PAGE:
Adding Ad hoc Hypothesis
Typically, an ad hoc hypothesis is introduced to save a theory/proposal from falsification.
Wikipedia has this to say on ‘addition/introduction of an ad hoc hypothesis’:
“In science and philosophy, an ad hoc hypothesis is a hypothesis added to a theory in order to save it from being falsified. Ad hoc hypothesizing is compensating for anomalies not anticipated by the theory in its unmodified form.”
How ad hoc hypothesis is viewed by Scientific community
Again… Wikipedia has this to say…
“Scientists are often skeptical of theories that rely on frequent, unsupported adjustments to sustain them. This is because, if a theorist so chooses, there is no limit to the number of ad hoc hypotheses that they could add. Thus the theory becomes more and more complex, but is never falsified. This is often at a cost to the theory’s predictive power, however.”
Is it wrong/incorrect to introduce ad hoc hypothesis?
Again…. Wikipedia has this to say…
“Note that an ad hoc hypothesis is not necessarily incorrect; in some cases, a minor change to a theory was all that was necessary. For example, Albert Einstein’s addition of the cosmological constant to general relativity in order to allow a static universe was ad hoc. Although he later referred to it as his “greatest blunder”, it may correspond to theories of dark energy.”
How to critique an ad hoc hypothesis?
The ad hoc hypothesis can be tested in various ways…
(1) What was the purpose behind introduction of a specific ad hoc hypothesis? In other words, what specific problem the proposed ad hoc hypothesis claims to (is expected to) solve.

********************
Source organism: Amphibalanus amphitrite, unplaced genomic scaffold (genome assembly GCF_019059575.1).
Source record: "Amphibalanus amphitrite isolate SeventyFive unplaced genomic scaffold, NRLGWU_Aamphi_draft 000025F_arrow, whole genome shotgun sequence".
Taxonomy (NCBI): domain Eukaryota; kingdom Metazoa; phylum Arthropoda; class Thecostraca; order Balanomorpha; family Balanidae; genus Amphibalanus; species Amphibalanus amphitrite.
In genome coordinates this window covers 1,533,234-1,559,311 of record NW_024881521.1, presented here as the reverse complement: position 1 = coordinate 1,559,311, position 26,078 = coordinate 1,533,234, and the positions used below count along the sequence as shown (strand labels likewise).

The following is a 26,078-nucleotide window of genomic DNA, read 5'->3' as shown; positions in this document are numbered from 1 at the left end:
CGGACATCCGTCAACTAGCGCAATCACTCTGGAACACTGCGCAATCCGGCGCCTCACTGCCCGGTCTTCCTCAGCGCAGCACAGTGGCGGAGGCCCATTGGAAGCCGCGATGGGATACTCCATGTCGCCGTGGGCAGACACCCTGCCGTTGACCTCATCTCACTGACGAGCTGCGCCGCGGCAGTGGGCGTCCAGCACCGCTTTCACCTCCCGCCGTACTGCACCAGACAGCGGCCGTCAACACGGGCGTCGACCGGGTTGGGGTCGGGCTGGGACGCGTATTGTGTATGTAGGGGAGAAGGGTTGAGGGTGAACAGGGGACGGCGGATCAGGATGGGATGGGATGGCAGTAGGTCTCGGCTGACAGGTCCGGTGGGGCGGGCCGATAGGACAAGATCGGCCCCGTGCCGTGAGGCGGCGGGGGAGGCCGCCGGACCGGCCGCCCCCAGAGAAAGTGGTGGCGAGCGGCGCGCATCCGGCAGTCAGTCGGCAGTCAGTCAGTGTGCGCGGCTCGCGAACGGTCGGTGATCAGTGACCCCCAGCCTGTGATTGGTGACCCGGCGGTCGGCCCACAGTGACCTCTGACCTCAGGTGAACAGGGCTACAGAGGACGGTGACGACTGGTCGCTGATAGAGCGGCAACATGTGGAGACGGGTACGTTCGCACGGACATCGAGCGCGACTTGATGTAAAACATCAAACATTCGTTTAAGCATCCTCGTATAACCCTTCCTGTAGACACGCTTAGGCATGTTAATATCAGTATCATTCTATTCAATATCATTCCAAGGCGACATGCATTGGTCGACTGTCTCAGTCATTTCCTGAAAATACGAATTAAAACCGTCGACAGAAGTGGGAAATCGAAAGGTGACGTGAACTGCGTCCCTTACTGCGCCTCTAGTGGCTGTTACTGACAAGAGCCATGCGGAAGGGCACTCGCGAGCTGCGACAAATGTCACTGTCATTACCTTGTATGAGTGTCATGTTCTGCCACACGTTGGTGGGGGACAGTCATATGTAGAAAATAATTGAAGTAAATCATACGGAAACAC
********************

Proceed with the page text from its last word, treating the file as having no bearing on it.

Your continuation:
(2) Each new ad hoc hypothesis may place newer and additional constraints on what is allowed by the proposed theory. Thus while an ad hoc hypothesis may be invoked either to solve a problem that could not be solved by originally proposed theory or to save the theory from being falsified, these additional constraints may raise new issues of consistency and testability. Introduction of ad hoc hypothesis may raise numerous issues of consistency, logic, contradictions, lack of corroboration, irrefutability, testability, falsifications and such. Thus, no one should consider introducing ad hoc hypothesis casually.
(3) Proposed ad hoc hypothesis will invariably lead to new predictions and thus new and/or additional evidence which must be tested. This raises the possibilities that the modified theory (by addition of ad hoc hypothesis) may be falsified, rather easily.
Thus, anyone proposing an ad hoc hypothesis either to solve a problem not solved by proposed theory or to test additional evidence for the heck of it, is stirring hornet’s nest for his own theory.
Mahabharata research is full of such ad hoc hypotheses and resultant disaster, to their theories/proposals, that has ensued.